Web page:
Respondents and participants in our study favoured a combination of face-to-face and remote meetings; some were concerned about the potential move back to all meetings being face-to-face while others worried that face-to-face meetings would become a thing of the past. Adeyemi et al.  highlight that in-person contact remains a necessary strategy at the start of a PPIE journey to build trust and rapport, especially for those who are marginalised. In our study, most of the public contributors who responded to the survey had been involved in PPIE for over five years. Thus, many respondents may have already established relationships and built rapport before the move to online PPIE. Yetano and Royo  suggest that person-to-person contact dotted throughout a long-term collaboration is more effective at maintaining engagement; it is hard to tell from our findings what the long-term impact of online-only PPIE would have on maintaining participation. There were a number of good practice recommendations arising from our findings: the importance of a good moderator and/or chair to ensure everyone can participate fully; account for individual needs of public contributors when planning meetings; provide a small expenses payment alongside public contributor fees to cover phone/electricity or WiFi charges; and continue the individual support that was often offered to public contributors during the pandemic. These have been summarised in a freely available info graphic (https://arc-nwc.nihr.ac.uk/get-involved/opportunities/remoteworking/).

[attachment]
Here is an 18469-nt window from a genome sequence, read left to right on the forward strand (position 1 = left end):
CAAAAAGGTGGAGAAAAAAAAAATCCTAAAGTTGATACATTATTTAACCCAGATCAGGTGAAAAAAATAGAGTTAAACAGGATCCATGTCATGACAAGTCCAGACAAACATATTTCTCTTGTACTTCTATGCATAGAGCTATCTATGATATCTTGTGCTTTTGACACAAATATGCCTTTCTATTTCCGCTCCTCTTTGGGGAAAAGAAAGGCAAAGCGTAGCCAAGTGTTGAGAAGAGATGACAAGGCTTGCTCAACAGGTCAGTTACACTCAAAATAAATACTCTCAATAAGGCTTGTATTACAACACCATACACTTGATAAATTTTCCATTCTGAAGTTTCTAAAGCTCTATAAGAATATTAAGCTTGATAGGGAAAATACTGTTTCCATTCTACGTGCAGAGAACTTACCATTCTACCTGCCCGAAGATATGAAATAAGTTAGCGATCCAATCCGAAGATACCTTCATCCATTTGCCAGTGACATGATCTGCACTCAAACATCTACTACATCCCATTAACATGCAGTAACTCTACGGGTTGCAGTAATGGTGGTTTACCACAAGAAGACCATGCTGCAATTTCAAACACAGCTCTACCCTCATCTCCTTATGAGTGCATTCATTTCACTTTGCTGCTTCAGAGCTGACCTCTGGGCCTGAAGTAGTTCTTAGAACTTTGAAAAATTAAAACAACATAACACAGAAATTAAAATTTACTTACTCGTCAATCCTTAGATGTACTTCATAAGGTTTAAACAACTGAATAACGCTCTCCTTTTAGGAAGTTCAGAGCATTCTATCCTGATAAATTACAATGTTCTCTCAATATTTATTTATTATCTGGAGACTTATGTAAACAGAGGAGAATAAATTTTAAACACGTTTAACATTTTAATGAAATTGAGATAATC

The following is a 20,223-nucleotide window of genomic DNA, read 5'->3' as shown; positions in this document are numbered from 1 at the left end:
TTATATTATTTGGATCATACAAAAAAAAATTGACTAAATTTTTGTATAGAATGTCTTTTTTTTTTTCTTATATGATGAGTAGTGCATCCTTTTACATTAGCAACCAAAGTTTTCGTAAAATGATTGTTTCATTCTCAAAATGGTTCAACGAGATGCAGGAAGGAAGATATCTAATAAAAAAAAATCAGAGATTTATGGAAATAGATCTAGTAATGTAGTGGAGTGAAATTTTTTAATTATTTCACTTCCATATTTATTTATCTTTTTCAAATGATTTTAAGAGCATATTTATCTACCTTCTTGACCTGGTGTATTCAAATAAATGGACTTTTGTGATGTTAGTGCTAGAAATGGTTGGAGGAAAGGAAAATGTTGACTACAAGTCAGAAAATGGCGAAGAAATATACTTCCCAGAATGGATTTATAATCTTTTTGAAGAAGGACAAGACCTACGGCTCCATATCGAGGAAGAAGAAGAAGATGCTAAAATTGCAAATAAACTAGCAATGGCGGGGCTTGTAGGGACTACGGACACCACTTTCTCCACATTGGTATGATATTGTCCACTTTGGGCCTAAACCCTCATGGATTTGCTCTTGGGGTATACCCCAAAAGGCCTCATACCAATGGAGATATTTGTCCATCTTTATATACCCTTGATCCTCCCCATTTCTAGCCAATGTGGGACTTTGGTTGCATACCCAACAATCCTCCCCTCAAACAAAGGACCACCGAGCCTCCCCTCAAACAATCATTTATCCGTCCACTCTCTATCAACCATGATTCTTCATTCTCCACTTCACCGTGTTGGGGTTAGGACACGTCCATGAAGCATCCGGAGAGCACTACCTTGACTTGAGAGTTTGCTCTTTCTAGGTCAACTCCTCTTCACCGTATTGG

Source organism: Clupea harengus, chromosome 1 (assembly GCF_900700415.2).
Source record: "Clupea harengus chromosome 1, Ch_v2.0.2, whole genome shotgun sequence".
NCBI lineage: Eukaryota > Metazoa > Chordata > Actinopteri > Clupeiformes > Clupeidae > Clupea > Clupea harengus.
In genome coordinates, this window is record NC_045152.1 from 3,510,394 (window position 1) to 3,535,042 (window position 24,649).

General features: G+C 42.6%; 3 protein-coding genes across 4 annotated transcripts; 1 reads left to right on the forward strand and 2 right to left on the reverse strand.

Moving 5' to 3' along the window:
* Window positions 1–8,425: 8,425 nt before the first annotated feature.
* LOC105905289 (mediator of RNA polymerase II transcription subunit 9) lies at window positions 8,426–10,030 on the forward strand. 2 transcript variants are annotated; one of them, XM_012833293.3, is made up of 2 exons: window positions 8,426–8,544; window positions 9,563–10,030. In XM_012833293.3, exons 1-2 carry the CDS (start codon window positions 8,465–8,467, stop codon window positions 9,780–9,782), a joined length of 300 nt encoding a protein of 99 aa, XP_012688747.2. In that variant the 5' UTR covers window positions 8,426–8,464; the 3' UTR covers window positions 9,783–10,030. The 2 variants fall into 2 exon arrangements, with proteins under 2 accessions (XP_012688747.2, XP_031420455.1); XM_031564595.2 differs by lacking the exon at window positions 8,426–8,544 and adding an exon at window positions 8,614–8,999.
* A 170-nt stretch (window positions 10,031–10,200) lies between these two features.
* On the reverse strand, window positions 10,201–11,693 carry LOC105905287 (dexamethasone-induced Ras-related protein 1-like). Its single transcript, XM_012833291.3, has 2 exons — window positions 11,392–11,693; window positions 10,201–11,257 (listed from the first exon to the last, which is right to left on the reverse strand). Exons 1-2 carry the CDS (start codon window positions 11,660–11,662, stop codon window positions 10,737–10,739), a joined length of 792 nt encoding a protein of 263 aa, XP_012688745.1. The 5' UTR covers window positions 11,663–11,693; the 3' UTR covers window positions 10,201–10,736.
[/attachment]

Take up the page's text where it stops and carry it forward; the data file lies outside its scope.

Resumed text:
Strengths and Limitations
The study took place during the early stages in the pandemic when the UK was undergoing lockdown measures Consequently, the study captures a snapshot of a particular time and how we worked.
A strength of the study is the number of respondents to the surveys and that we were able to follow up issues in the qualitative interviews. Further, both the surveys, with their free text response sections and the interviews gave public contributors and PIPs the opportunity to raise issues that had not been covered in the survey questions. The main limitation of our study was that due to lockdown lasting longer than originally anticipated when designing the study, we were unable to distribute the surveys as hard copies (as we could not access photocopying and university postal services), and we were only able to recruit those who had some form of digital access. Therefore, this study was not able to capture the views of those who were not able to be involved due to digital exclusion. Our findings have to be interpreted in the light of this, as all our participants and respondents were able to access digital resources. There were also some comments on Twitter that the survey was very long and took a long time to complete. We did pilot the survey with public contributors and tried to minimise the length, but it was a research study and we wanted to collect views on a range of areas of remote working. In the participant information sheet, we stressed that the survey was likely to take around 20 min.